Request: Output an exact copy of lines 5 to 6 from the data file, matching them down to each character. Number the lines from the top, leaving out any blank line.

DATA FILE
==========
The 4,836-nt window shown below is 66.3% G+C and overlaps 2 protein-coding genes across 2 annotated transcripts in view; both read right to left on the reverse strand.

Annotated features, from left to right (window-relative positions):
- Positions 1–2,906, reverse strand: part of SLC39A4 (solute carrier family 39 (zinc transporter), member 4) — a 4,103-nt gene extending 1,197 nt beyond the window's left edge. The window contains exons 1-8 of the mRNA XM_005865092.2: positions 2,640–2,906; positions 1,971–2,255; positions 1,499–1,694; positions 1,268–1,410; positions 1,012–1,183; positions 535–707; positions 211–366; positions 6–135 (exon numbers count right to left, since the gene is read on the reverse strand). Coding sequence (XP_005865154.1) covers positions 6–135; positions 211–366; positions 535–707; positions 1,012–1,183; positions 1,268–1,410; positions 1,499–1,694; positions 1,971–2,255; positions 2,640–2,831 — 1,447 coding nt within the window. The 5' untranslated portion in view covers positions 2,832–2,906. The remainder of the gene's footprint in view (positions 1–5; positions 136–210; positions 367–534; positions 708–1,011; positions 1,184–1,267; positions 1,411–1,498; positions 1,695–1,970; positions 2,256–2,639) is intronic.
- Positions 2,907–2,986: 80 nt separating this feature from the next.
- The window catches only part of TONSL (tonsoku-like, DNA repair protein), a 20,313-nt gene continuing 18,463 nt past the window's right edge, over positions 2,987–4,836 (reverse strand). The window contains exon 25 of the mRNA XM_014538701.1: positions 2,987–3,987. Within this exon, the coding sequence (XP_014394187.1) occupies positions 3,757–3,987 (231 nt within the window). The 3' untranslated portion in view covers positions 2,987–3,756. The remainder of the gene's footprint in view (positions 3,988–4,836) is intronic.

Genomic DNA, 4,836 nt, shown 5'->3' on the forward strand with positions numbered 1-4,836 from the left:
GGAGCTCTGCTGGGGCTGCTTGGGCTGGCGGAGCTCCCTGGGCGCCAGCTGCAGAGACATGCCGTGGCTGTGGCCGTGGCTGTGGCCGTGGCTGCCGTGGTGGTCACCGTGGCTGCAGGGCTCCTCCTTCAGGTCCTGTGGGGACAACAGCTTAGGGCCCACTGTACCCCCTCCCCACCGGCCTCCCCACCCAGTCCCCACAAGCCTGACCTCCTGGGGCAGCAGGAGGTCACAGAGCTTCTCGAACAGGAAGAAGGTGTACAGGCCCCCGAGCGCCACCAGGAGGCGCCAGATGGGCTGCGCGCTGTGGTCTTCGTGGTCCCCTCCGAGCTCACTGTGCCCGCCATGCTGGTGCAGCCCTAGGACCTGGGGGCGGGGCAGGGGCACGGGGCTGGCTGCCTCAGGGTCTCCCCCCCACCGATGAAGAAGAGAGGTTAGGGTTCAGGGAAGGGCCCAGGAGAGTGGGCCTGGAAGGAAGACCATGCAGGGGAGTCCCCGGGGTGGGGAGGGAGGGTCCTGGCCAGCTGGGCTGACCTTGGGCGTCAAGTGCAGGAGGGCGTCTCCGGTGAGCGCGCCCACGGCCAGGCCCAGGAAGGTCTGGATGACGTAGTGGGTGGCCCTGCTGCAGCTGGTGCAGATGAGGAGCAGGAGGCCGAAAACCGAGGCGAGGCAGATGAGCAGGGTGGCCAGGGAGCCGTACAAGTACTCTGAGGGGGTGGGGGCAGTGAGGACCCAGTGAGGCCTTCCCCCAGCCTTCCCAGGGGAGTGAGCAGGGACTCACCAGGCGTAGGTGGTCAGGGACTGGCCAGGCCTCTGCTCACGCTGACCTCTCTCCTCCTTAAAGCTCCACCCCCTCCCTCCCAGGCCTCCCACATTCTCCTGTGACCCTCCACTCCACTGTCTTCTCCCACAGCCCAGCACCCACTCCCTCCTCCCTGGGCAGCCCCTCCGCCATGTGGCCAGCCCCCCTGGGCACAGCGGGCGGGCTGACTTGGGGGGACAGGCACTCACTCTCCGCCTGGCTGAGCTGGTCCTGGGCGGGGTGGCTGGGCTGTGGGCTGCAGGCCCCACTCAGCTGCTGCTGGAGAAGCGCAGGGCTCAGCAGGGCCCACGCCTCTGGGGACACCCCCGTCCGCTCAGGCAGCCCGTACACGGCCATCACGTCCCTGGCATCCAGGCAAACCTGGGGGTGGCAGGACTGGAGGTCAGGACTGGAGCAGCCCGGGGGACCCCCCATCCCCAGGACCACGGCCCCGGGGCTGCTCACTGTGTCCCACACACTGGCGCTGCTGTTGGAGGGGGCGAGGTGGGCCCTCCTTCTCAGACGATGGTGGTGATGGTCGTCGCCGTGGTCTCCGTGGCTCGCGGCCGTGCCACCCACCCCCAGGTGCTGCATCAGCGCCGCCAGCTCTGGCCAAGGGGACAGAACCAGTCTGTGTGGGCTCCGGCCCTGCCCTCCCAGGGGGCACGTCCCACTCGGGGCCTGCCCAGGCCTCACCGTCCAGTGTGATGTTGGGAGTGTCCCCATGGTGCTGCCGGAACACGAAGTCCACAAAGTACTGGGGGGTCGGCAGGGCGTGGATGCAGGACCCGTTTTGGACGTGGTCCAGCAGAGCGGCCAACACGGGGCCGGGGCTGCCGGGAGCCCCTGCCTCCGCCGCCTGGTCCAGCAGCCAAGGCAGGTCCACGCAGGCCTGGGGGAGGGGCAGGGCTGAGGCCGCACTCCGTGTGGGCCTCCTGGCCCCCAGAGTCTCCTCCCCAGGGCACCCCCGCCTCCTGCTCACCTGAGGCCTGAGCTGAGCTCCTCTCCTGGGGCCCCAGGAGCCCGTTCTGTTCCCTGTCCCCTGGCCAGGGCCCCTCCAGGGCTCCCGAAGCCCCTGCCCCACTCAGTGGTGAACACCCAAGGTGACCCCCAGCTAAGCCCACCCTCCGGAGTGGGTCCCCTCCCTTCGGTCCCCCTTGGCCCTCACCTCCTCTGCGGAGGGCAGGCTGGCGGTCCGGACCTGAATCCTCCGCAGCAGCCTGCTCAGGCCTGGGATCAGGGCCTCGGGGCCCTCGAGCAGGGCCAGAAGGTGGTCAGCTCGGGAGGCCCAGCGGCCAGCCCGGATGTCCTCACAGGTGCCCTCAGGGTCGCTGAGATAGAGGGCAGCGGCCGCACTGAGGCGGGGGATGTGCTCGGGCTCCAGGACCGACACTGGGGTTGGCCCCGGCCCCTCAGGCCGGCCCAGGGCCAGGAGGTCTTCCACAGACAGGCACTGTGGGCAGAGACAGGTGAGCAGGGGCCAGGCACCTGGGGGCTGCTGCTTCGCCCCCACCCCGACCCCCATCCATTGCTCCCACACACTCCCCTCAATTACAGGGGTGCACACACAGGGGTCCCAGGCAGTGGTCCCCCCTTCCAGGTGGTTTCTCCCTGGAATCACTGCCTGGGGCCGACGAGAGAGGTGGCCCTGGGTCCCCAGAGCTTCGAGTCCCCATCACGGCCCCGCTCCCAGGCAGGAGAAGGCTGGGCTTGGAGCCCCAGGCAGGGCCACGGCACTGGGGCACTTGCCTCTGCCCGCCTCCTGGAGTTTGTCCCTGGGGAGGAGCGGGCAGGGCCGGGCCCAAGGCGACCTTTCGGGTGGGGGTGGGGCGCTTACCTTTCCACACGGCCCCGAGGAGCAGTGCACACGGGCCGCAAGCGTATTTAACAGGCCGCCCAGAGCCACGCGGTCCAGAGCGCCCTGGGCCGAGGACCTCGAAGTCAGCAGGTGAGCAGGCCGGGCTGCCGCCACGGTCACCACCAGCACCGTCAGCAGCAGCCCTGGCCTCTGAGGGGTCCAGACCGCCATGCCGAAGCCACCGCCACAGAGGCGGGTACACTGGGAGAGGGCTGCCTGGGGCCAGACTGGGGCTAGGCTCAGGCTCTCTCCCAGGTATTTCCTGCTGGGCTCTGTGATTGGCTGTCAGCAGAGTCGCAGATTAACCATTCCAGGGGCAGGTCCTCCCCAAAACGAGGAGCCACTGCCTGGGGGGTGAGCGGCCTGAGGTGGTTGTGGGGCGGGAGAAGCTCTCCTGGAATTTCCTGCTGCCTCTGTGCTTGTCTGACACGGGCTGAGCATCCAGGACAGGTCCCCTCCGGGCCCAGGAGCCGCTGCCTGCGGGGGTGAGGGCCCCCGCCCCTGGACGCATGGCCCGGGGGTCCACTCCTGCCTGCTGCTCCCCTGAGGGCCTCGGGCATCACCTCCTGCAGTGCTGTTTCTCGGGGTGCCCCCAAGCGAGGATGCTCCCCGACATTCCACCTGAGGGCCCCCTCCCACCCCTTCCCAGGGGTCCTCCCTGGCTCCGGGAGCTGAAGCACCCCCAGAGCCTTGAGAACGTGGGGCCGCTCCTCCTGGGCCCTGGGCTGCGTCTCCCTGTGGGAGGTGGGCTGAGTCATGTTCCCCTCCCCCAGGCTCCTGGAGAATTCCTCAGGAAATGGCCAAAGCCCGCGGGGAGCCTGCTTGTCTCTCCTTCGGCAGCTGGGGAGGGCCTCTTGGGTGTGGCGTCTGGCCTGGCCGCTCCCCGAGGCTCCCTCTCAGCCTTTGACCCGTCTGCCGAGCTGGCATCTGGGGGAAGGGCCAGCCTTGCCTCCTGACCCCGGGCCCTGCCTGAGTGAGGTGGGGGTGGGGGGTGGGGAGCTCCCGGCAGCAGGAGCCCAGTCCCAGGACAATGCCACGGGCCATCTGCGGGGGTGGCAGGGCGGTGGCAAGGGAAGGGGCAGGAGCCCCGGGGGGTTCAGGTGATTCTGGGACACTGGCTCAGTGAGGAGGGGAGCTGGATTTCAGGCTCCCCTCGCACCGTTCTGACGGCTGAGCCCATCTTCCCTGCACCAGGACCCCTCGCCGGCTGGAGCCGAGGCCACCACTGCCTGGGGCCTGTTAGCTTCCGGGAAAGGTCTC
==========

- The window catches only part of TONSL (tonsoku-like, DNA repair protein), a 20,313-nt gene continuing 18,463 nt past the window's right edge, over positions 2,987–4,836 (reverse strand). The window contains exon 25 of the mRNA XM_014538701.1: positions 2,987–3,987. Within this exon, the coding sequence (XP_014394187.1) occupies positions 3,757–3,987 (231 nt within the window). The 3' untranslated portion in view covers positions 2,987–3,756. The remainder of the gene's footprint in view (positions 3,988–4,836) is intronic.

Genomic DNA, 4,836 nt, shown 5'->3' on the forward strand with positions numbered 1-4,836 from the left: